Uranium supply/demand facts and figures

In a departure from our normal precious metals coverage here follows Rick Mills’ very extensive analysis of the global and U.S. uranium markets published as a preamble to a recommendation for U.S.uranium miner, Energy Fuels.  To read the article conclusions you’ll need to go to Rick’s own website – www.aheadoftheherd.com 

Global uranium trends

The International Energy Agency (IEA) annual World Energy Outlook (WEO) 2014 report projects global energy trends through to 2040.

Some interesting predictions:

  • Global energy demand is expected to grow by 37% by 2040.
  • Electricity demand is expected to increase by almost 80% over the same period with some 7,200 gigawatts (GWe) of capacity needing to be built to keep pace with increasing electricity demand and fleet retirements.
  • Energy demand growth will be led by China until the mid-2020s, with India then replacing China as the main energy consumer out to at least 2040.

The WEO 2014 report also states there were 437 operating nuclear reactors with total installed capacity of 377,728 MWe (fuel consumption per GWe is 192 tonnes U3O8 ) accounting for 11% of global electricity generation.


According to the IEA nuclear’s share of electricity generation increases to 12% with total capacity increasing 60% to 624 GWe by 2040 this despite 200 reactors are expected to be retired by that time.


The largest increases in nuclear energy generation are expected in China, India, South Korea, and Russia. The number of countries operating reactors is expected to increase from 31 in 2013 to 36 in 2040.


World Nuclear Power Reactors & Uranium Requirements WNA


“Industry experts project that, given the number of new reactors planned and the world-wide growing demand for electricity, the demand for uranium will grow significantly over the next decade…

 The World Nuclear Association predicts that by 2020, mined production will account for 90% of global uranium supply, compared to 75% today…

 By 2020, China alone will consume the equivalent of one-third of today’s global uranium market. China and Russia have already begun aggressively buying up huge stakes in uranium mining operations around the world in order to stockpile uranium to meet their rising domestic demand.”Virginia Uranium Inc.


Cantor Fitzgerald


Cantor Fitzgerald


Pre-Fukushima, Japan’s nuclear reactors supplied up to 30% of the country’s electricity. Analyst reports predict as many as 19 Japanese reactors will have been restarted by the end of 2016 amounting to roughly 14.5M lbs. of annual U3O8 demand.


Based on the most recent statistics from the World Nuclear Association, there are a total of 253 reactors that are either under construction, or planned around the world. Prior to the Fukushima incident in February 2011, there were only 218 reactors under construction or planned.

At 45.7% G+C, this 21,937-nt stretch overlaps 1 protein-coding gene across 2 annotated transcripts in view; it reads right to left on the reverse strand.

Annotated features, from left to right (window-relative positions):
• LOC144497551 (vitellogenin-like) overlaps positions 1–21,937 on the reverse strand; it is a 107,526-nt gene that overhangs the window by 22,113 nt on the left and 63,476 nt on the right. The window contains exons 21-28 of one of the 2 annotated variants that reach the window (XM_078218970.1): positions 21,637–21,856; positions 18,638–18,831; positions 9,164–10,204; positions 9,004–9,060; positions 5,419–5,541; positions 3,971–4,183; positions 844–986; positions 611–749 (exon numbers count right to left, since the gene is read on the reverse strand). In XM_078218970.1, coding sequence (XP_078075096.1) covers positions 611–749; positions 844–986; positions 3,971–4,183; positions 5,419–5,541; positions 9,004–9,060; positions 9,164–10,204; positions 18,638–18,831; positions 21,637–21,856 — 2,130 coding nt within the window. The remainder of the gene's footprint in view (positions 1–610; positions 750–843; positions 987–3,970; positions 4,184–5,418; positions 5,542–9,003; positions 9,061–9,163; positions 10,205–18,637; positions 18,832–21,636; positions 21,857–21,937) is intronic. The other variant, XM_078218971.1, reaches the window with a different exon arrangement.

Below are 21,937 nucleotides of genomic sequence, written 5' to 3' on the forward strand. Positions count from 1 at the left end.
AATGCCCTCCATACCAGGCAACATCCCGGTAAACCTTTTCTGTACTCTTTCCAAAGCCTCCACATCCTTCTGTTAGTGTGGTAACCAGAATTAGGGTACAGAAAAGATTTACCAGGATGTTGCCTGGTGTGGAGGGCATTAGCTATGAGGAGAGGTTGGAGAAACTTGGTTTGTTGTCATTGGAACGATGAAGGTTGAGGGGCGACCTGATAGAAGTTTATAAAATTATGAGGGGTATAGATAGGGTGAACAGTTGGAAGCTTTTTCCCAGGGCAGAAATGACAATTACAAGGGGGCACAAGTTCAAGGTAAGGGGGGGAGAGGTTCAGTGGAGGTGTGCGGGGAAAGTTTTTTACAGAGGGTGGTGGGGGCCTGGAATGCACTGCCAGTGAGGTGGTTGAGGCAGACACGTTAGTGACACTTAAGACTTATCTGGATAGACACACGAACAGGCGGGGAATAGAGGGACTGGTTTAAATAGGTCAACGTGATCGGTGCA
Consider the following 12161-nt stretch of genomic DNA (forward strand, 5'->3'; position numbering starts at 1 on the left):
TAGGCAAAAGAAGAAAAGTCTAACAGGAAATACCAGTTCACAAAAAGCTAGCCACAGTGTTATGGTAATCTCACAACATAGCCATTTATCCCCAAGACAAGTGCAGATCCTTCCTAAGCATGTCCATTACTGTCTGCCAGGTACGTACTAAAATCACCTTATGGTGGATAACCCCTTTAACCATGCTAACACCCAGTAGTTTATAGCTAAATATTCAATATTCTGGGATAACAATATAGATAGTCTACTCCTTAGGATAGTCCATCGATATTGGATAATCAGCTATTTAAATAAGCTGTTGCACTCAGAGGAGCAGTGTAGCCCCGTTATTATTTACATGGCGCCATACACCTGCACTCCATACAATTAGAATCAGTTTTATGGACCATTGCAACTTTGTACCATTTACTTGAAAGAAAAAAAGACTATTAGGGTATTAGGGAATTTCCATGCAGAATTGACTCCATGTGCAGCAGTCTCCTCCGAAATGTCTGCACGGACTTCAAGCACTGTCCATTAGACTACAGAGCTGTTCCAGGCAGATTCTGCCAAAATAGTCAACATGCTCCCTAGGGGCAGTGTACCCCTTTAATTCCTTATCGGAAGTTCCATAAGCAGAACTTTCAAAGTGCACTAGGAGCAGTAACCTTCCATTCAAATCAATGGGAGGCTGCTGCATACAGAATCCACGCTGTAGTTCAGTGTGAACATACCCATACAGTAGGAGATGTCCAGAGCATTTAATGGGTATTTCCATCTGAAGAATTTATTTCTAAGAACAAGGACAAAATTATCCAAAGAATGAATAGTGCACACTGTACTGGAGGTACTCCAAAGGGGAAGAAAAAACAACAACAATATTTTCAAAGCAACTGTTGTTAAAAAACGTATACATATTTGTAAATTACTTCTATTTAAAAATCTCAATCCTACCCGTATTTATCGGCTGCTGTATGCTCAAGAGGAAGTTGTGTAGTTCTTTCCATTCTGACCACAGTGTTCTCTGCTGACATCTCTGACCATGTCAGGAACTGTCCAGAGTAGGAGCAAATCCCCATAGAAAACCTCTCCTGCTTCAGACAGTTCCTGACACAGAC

Ux Consulting company LLC or UxCo, in its “Uranium Market Outlook – Q1 2014″ estimated that by 2030 there will be 609 nuclear reactors in operation worldwide in 41 countries, supplying 588 gigawatts of electricity. UxCo also estimated that uranium demand will grow from 172.1 million pounds of U3O8 in 2013 to 265.0 million pounds in 2030.

 U.S. Uranium

 At the end of September 2014, U.S. uranium concentrate production totaled 3,805,798 pounds U3O8. This amount is just 3% higher than the 3,712,541 pounds produced during the first nine months of 2013.


The U.S.’s 99 operating reactors (5 under construction) consume approximately 50 million pounds of uranium each year. However, the U.S. produces less than 5 million pounds and imports over 90 percent of the uranium it uses.


U.S. Energy Information

The Megatons to Megawatts™ Program was a government/industry partnership in which bomb grade uranium from dismantled Russian nuclear warheads was recycled into low enriched uranium (LEU) used to produce fuel for American nuclear power plants.  The U.S./Russia Megatons to Megawatts Program ended in 2013.


According to the World Nuclear Association, January 2014:

  • The Megatons to Megawatts program supplied around 10% of all US electricity over the past 15 years.
  • The Megatons to Megawatts program supplied 12% of world uranium demand.

Russia and the U.S. signed a new uranium supply contract (in 2011) to replace the soon to be ending Megatons to Megawatts™ Program. A significant part of U.S. reactor fuel will now come from Russia’s commercial enrichment activities, using U.S. supplied feedstock, rather than the down blending of Russian weapons material. This new agreement means US has to source additional new uranium, deliver it to Russia for Russia to enrich, and then buy the resulting LEU.


By 2015, supplies to the USA are expected to be half the level supplied under the prior Megatons to Megawatts Program (the option exists to supply up to the same level), the new program is expected to continue until 2022.


Russia is a major player in the secondary (reprocessing) uranium market. However, with banking sanctions in place (and more being proposed), Russia is being squeezed out of international money markets. On Monday, 26th of January 2015, ratings agency S&P cut Russia’s sovereign credit rating to BBB-, just a cut above junk bond status. Moody’s downgraded Russia the proceeding week with the warning that further hits to the Kremlin’s credit rating are on the way. Many are convinced the Russians are going to have an increasingly hard time making fuel deliveries.


“We believe that Russia’s financial system is weakening and therefore limiting the Central Bank of Russia’s (CBR’s) ability to transmit monetary policy. In our opinion, the CBR faces increasingly difficult monetary policy decisions while also trying to support sustainable GDP growth.” S&P analysts



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